If you've read and enjoyed Lewis and Tolkien, you owe it to yourself to try the most difficult, and in some ways most interesting of the Inklings. (This is high praise indeed, if you only knew the great esteem in which I hold C.S. Lewis and some of J. R. R. Tolkien.)

Highly recommended--but not for beach reading.

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While this is a much more accurate, much finer story than Michael Crichton's Jurassic Park, it still rates only about a three out of five. The primary reason for this is a too-long stretch of sexual healing through group grope that casts its jaded, gloomy shadow over the final portions of the novel. Absoutely unnecessary in every regard, this theme adds nothing and detracts considerably from a fascinating story about time travel, dinosaurs, and paradox. At moments, the novel approaches philosophy--as when one of the characters engaged in time travel refers to their actions as predestined. The predestination in this book seem rather like the Calvinist double predestination. However, as this can all be undone, it is not really predestinaiton at all.

The novel traces a band of paleontologists and paleontological groupies as they travel through time giving papers and visiting the lost vistas of the past. Time travel has been given as a gift from "The Unchanging," with the proviso that those using it do not introduce paradox into the time stream. Time travel is used exclusively for visiting the Mesozoic era and studying dinosaurs upclose.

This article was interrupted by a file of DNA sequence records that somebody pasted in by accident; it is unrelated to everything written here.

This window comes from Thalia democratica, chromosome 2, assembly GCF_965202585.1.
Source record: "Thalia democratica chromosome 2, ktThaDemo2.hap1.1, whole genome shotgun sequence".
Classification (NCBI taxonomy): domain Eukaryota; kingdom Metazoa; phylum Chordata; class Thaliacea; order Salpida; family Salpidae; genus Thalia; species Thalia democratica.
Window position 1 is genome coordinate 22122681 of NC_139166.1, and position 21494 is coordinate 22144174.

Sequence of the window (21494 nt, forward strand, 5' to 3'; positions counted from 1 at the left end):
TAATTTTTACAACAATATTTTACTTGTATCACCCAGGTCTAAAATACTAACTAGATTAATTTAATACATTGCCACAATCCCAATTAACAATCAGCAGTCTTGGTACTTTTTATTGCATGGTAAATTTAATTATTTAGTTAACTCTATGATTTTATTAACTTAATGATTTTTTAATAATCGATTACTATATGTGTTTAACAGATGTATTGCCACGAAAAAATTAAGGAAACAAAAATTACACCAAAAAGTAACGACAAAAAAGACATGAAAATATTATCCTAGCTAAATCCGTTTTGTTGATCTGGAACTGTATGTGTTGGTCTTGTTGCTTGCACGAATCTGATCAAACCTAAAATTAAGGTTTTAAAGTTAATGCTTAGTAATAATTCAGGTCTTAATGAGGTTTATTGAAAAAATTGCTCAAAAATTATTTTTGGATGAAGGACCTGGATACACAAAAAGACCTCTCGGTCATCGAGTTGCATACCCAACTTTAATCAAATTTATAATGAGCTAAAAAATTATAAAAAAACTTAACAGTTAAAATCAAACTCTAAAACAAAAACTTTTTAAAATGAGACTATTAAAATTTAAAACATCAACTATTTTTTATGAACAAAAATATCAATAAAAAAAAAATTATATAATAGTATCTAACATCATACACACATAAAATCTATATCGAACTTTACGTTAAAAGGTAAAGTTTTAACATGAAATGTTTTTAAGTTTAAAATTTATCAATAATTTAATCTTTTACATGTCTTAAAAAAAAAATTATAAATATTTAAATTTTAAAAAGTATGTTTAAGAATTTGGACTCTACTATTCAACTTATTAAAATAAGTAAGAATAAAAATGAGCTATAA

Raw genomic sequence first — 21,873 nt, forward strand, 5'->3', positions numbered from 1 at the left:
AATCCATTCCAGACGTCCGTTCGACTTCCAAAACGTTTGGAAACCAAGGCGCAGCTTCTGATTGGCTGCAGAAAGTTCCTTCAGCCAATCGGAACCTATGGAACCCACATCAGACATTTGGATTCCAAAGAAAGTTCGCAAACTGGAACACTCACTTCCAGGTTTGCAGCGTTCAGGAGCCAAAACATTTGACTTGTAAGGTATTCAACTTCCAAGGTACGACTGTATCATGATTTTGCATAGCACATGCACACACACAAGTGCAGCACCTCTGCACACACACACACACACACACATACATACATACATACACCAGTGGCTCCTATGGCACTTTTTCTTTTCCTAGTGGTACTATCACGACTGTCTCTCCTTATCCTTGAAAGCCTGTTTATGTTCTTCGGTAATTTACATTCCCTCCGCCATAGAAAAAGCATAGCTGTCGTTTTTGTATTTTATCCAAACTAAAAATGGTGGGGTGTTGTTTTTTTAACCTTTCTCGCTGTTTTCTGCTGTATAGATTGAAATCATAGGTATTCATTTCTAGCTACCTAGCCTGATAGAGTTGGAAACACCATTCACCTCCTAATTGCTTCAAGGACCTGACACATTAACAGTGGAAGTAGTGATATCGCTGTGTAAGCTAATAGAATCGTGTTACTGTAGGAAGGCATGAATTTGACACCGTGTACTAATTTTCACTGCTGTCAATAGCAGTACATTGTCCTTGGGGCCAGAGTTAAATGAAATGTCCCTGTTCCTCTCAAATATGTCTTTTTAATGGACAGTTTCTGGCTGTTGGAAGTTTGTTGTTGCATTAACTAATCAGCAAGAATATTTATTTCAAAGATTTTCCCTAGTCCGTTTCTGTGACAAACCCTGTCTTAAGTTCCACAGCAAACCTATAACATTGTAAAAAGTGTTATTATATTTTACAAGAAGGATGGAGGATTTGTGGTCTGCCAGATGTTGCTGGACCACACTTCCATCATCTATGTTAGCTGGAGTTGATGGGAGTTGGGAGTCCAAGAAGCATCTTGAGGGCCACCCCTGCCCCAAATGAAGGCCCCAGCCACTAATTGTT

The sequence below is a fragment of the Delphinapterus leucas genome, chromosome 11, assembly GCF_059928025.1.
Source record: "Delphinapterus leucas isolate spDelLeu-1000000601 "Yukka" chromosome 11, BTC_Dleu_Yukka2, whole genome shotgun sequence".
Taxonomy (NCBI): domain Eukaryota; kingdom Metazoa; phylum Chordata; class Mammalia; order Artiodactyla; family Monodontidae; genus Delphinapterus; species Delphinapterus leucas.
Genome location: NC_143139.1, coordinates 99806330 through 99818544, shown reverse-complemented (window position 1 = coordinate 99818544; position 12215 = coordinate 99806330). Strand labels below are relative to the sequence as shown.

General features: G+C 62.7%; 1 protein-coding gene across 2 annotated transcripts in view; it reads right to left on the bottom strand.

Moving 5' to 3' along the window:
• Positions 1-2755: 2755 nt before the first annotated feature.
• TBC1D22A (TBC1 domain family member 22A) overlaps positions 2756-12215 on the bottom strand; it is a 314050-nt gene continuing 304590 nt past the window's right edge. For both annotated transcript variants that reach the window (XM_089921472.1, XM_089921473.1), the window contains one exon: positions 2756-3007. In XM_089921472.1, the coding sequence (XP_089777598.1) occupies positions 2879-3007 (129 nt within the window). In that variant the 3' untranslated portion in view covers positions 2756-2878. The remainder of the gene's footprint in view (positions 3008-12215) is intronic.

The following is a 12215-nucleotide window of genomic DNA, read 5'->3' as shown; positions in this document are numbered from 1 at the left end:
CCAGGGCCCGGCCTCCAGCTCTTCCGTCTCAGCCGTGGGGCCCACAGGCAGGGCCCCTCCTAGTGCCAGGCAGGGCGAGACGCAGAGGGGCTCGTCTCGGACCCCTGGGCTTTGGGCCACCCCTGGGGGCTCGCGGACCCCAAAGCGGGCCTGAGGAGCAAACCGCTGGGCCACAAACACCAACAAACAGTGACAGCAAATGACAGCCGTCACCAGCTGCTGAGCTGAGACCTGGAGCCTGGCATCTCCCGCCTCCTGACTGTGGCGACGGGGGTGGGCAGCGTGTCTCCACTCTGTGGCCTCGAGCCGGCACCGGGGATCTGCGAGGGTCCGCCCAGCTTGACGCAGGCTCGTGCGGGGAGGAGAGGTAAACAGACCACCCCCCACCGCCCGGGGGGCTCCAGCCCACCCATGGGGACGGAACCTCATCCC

We are almost immediately given anod to Ray Bradbury's "The Sound of Thunder," when one of the characters tells another, "You can step on as many butterflies as you want and kill as many dinosaurs, it has already happened."

Time travel is threatened by (what else) a reactionary group of fundamentalists who seek to destroy the whole notion for purposes that don't make any sense whatsoever, except perhaps that it allows the author to express his antipathy toward a group of people he obviously neither understands nor has any tolerance for.

Plot logic lapses such as this, and extraneous elements both detract from a neat and interesting story line. In the hands of a more controlled writer (I won't say more capable because Swanwick is truly a talented writer) this book could have been about a hundred pages shorter and a good deal less offensive to those who hold any sort of religious views.

It is worthwhile to read for the dinosaurs, the paleontology, and the inside look at some of the battles that rage through the scientific world. However, I must say that the negatives nearly overwhelm any positive aspects the novel may have. For most of y'all, I'd suggest giving it a big miss.

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This page is a archive of entries in the Books and Book Reviews category from July 2004.